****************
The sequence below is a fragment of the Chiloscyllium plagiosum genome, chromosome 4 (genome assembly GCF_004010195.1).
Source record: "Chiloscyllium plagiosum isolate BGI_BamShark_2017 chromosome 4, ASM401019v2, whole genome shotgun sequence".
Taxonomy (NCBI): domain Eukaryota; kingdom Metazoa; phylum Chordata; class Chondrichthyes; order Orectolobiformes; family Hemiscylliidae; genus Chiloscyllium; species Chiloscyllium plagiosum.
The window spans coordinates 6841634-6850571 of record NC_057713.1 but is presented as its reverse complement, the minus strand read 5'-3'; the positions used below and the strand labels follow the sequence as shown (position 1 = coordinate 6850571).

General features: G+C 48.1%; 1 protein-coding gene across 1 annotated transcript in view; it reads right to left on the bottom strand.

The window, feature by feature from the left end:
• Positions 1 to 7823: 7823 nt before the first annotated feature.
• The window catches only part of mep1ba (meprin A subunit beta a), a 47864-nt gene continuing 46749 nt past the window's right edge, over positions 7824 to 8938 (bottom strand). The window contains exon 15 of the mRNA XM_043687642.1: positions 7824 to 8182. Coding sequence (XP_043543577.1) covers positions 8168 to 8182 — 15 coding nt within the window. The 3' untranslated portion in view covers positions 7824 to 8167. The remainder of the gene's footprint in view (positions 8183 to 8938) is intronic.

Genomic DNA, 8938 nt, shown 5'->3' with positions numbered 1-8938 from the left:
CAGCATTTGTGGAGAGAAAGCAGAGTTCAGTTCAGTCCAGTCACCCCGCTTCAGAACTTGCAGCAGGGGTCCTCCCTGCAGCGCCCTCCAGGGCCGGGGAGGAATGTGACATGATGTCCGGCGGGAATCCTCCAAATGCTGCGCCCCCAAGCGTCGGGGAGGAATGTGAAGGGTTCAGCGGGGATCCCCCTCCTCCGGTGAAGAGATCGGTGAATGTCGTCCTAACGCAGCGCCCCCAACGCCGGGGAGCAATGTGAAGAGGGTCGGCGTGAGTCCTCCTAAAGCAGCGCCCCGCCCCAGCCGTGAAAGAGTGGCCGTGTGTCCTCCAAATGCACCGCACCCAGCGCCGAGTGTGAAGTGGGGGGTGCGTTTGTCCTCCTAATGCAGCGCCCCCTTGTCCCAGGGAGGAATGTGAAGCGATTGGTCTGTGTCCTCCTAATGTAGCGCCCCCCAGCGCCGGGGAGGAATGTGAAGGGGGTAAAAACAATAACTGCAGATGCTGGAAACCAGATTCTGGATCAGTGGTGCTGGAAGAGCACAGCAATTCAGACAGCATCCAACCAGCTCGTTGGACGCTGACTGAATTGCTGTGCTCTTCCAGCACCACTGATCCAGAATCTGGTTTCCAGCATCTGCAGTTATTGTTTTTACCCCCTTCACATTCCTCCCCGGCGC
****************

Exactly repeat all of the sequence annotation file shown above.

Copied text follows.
The sequence below is a fragment of the Chiloscyllium plagiosum genome, chromosome 4 (genome assembly GCF_004010195.1).
Source record: "Chiloscyllium plagiosum isolate BGI_BamShark_2017 chromosome 4, ASM401019v2, whole genome shotgun sequence".
Taxonomy (NCBI): domain Eukaryota; kingdom Metazoa; phylum Chordata; class Chondrichthyes; order Orectolobiformes; family Hemiscylliidae; genus Chiloscyllium; species Chiloscyllium plagiosum.
The window spans coordinates 6841634-6850571 of record NC_057713.1 but is presented as its reverse complement, the minus strand read 5'-3'; the positions used below and the strand labels follow the sequence as shown (position 1 = coordinate 6850571).

General features: G+C 48.1%; 1 protein-coding gene across 1 annotated transcript in view; it reads right to left on the bottom strand.

The window, feature by feature from the left end:
• Positions 1 to 7823: 7823 nt before the first annotated feature.
• The window catches only part of mep1ba (meprin A subunit beta a), a 47864-nt gene continuing 46749 nt past the window's right edge, over positions 7824 to 8938 (bottom strand). The window contains exon 15 of the mRNA XM_043687642.1: positions 7824 to 8182. Coding sequence (XP_043543577.1) covers positions 8168 to 8182 — 15 coding nt within the window. The 3' untranslated portion in view covers positions 7824 to 8167. The remainder of the gene's footprint in view (positions 8183 to 8938) is intronic.

Genomic DNA, 8938 nt, shown 5'->3' with positions numbered 1-8938 from the left:
CAGCATTTGTGGAGAGAAAGCAGAGTTCAGTTCAGTCCAGTCACCCCGCTTCAGAACTTGCAGCAGGGGTCCTCCCTGCAGCGCCCTCCAGGGCCGGGGAGGAATGTGACATGATGTCCGGCGGGAATCCTCCAAATGCTGCGCCCCCAAGCGTCGGGGAGGAATGTGAAGGGTTCAGCGGGGATCCCCCTCCTCCGGTGAAGAGATCGGTGAATGTCGTCCTAACGCAGCGCCCCCAACGCCGGGGAGCAATGTGAAGAGGGTCGGCGTGAGTCCTCCTAAAGCAGCGCCCCGCCCCAGCCGTGAAAGAGTGGCCGTGTGTCCTCCAAATGCACCGCACCCAGCGCCGAGTGTGAAGTGGGGGGTGCGTTTGTCCTCCTAATGCAGCGCCCCCTTGTCCCAGGGAGGAATGTGAAGCGATTGGTCTGTGTCCTCCTAATGTAGCGCCCCCCAGCGCCGGGGAGGAATGTGAAGGGGGTAAAAACAATAACTGCAGATGCTGGAAACCAGATTCTGGATCAGTGGTGCTGGAAGAGCACAGCAATTCAGACAGCATCCAACCAGCTCGTTGGACGCTGACTGAATTGCTGTGCTCTTCCAGCACCACTGATCCAGAATCTGGTTTCCAGCATCTGCAGTTATTGTTTTTACCCCCTTCACATTCCTCCCCGGCGC